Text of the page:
Snow at last…
What a relief to wake up to snow last week! It’s been many weeks of bare ground here in southern Maine, with several days of ice thrown in. In my entire life, I’m not sure I’ve experienced a January so bereft of one of the defining features of a Maine winter. I wonder about the impact on plants and trees, accustomed to surviving winter with thick blankets of snow as insulation for their roots. How do snowshoe hares and snowy owls fare, when their intended camouflage is actually a beacon against a brown landscape? Can amphibians, nestled deep into pond bottoms, feel the difference between a pond covered in snow and one in ice? My heart aches for all these creatures and more, so perfectly adapted to live a wintry world that is becoming less wintry each year.
And what about humans? Of course, we don’t need snow to survive in the way plants and animals adapted to cold climates do (at least on a daily basis–snow obviously serves a tremendous ecological need purpose that humans need for long term survival.) In any case, I’d guess at least half the humans in the world have never even seen snow. (That is a highly unscientific estimate–definitely don’t quote me and please reach out if you have actual data on this one!) But for those of us raised and/or living in cold climates, although we don’t need snow in daily life, I do believe it can become part of us in a profound way. A few experiences that cold climate dwellers may have an embodied response to…(recognizing that everyone’s experience is different and there are so many reasons someone may not have positive associations with snow)
- Snow day! That feeling of plans being wiped instantaneously. A day suddenly as clear and full of promise and possibility as the snow covered landscape outside.
- That sense of newness that comes with a snowfall. How quickly the sand and salt from the plows, the dog poop, the left behind toys, the clutter, all disappear underneath a clean, soothing blanket. The mind can ease.
- Snow can change everything. Trees weighed down with snow can turn your daily walking path into an unfamiliar tunnel. Off-path excursions can be had with more confidence as you can simply follow your footprints home. (As long as you’ve taken all the appropriate winter hiking safety measures, of course.) What was a routine stroll is now an adventure, each step offering a new view and perspective.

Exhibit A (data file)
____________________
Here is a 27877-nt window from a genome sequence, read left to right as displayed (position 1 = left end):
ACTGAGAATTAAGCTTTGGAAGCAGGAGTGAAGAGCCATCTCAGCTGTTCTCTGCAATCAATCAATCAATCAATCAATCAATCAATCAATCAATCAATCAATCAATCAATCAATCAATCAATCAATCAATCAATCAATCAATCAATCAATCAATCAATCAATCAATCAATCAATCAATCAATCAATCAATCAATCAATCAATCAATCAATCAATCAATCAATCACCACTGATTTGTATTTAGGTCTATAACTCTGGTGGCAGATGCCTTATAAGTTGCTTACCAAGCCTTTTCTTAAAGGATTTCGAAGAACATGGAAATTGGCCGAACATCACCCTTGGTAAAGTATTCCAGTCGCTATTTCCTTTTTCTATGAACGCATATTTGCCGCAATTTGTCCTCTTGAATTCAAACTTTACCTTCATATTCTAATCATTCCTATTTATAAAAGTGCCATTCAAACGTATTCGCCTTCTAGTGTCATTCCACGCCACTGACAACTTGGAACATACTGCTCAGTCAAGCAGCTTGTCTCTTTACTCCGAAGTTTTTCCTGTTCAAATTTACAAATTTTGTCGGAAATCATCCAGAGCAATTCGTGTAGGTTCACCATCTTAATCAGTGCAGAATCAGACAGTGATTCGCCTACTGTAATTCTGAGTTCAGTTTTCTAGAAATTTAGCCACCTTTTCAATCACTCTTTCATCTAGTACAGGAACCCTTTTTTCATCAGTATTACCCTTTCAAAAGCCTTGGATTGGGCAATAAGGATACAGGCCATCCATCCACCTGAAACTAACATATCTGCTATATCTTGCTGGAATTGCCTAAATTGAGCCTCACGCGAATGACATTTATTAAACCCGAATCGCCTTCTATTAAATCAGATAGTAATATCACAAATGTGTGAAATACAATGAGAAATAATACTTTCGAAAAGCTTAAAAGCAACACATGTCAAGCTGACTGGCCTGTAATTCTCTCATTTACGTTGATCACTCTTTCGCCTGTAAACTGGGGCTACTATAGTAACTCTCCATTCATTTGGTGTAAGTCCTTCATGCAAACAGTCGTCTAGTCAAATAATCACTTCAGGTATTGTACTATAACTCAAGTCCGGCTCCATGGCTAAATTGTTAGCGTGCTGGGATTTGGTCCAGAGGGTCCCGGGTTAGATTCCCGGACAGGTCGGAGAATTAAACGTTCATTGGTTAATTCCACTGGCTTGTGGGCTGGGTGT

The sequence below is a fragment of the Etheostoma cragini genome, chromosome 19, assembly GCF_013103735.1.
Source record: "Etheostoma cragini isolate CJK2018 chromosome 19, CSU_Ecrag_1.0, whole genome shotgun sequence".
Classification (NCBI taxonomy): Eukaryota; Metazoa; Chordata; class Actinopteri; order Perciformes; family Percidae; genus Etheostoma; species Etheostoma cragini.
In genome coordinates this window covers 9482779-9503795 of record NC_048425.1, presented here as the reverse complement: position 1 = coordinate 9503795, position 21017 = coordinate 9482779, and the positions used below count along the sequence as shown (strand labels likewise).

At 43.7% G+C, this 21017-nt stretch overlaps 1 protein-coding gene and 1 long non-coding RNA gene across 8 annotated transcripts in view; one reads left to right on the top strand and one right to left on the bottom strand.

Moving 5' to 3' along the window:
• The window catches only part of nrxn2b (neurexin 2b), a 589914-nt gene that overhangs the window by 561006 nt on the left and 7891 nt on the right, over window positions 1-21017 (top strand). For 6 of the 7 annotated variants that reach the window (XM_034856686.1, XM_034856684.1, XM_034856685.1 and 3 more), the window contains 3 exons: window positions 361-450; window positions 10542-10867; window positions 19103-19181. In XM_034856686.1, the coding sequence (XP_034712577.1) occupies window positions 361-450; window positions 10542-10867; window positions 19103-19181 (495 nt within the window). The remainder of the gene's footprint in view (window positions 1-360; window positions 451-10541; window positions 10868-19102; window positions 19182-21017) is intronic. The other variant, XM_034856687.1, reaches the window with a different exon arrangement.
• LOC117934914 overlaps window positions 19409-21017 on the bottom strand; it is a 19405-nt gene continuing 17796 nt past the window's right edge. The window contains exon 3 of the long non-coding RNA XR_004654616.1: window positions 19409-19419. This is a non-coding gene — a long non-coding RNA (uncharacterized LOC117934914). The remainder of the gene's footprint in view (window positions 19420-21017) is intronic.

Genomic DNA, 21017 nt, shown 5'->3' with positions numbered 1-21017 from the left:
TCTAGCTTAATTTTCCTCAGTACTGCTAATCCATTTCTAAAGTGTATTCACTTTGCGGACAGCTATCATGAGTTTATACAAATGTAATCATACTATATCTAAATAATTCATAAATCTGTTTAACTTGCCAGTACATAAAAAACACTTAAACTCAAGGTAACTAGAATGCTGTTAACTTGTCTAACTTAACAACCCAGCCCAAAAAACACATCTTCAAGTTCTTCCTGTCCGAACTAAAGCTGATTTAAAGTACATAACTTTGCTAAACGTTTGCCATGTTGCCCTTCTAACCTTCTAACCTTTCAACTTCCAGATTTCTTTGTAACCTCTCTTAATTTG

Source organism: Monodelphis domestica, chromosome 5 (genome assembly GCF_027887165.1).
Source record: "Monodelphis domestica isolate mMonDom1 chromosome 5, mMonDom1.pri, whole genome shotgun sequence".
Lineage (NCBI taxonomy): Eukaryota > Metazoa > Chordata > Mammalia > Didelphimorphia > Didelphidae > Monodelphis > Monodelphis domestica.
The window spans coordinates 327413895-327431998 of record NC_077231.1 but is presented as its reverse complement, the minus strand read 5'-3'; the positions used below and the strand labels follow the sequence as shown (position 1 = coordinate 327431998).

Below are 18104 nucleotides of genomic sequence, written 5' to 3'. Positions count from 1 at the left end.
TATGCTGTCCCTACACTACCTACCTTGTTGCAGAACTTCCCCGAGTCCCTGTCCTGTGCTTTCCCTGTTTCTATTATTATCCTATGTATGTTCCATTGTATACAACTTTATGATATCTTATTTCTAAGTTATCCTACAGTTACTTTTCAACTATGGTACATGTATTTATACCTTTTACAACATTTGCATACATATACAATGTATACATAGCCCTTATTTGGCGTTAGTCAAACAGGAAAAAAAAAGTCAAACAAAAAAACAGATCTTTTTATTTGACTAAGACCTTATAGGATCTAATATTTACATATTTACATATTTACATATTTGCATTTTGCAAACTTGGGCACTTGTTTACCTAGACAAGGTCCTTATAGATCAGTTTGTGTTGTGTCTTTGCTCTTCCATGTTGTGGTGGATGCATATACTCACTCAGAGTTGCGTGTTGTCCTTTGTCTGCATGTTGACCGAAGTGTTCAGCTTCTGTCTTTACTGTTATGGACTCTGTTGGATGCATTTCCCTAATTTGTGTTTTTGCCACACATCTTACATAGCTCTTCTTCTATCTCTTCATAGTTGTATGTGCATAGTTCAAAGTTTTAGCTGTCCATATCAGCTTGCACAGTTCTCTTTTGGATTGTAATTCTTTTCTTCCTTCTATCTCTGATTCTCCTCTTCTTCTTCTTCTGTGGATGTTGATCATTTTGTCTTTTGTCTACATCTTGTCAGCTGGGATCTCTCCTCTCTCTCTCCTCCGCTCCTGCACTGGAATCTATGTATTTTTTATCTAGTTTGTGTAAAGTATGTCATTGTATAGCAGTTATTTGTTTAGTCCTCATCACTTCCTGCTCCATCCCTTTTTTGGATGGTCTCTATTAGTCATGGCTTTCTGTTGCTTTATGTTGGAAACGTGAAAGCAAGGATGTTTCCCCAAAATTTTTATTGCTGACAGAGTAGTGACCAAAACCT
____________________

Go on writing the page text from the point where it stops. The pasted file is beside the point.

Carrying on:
- Fresh snow is an amazing base for animal tracks–our own as well as the animals that dwell in the woods. Being able to see the paths of all the creatures sharing our own highlights so clearly that we are surrounded by so much life, connected even when the world appears cold and empty.
- Alive with all our senses. Snow cover muffles many sounds, and we can hear our footsteps. We can feel snow flakes on our faces, notice our breath deepening and legs tingling as we navigate through an extra layer of mass. We can look back to actually see our footprints–so many steps we never typically recognize. Cold noses on heads sweaty from thick wool hats, nostrils teasing out sensations of cold air going in and warm coming out. Embodied.
- Moving across the land on skis or skates, far faster and more smoothly than unadorned human legs can possibly go. It’s not flying, exactly (especially not for those of us who have no risk tolerance and prefer to snowplow at the slightest hint of speed), but it certainly does feel like freedom.
What are we losing?
What does it mean for the human mind and body accustomed to these winter interludes and mind/body experiences to go without them? I don’t have an answer to this question. Part of me hesitates to think too deeply about the answer…I know it hurts. A recent New York Times article, What it Means to Look at Paintings of Snow, addresses this pain a bit, and offers several evocative images of snow from artists that cross the world and generations. I do wonder what folks who live in places without snow know about moving through the seasons. Are they better attuned to appreciating more subtle contrasts and beauties? To finding rhythms and gentle shifts in the seasons that I can’t even imagine as one so accustomed to the dramatic, obvious presence of snow?
What I know for certain is that in this moment, finally gazing out on a yard blanketed in snow and a sky filled with gently falling flakes, I feel a tremendous relief. I am going to soak in this frosty landscape, literally and figuratively, as much as I can. I know there is no guarantee this much awaited accumulation will last. And unfortunately, it is almost certain that the woods will spend many more days without snowy blankets in coming years. A snowshoe hare doesn’t get to choose their color on any given day to blend into a changing landscape. An individual tree doesn’t get to up and move to a more insulated spot. But as a human, I can choose, today. I can choose to immerse myself in the snowy landscape as much as possible while it’s here. At least for now, I can access possibility, ease, adventure, connection, embodiment, and freedom through the simplicity of accumulated frozen water. Choosing to soak in the snowy landscape now will help fuel my choices in the future; choices that hopefully can eventually help bring back the snow, where and when it belongs.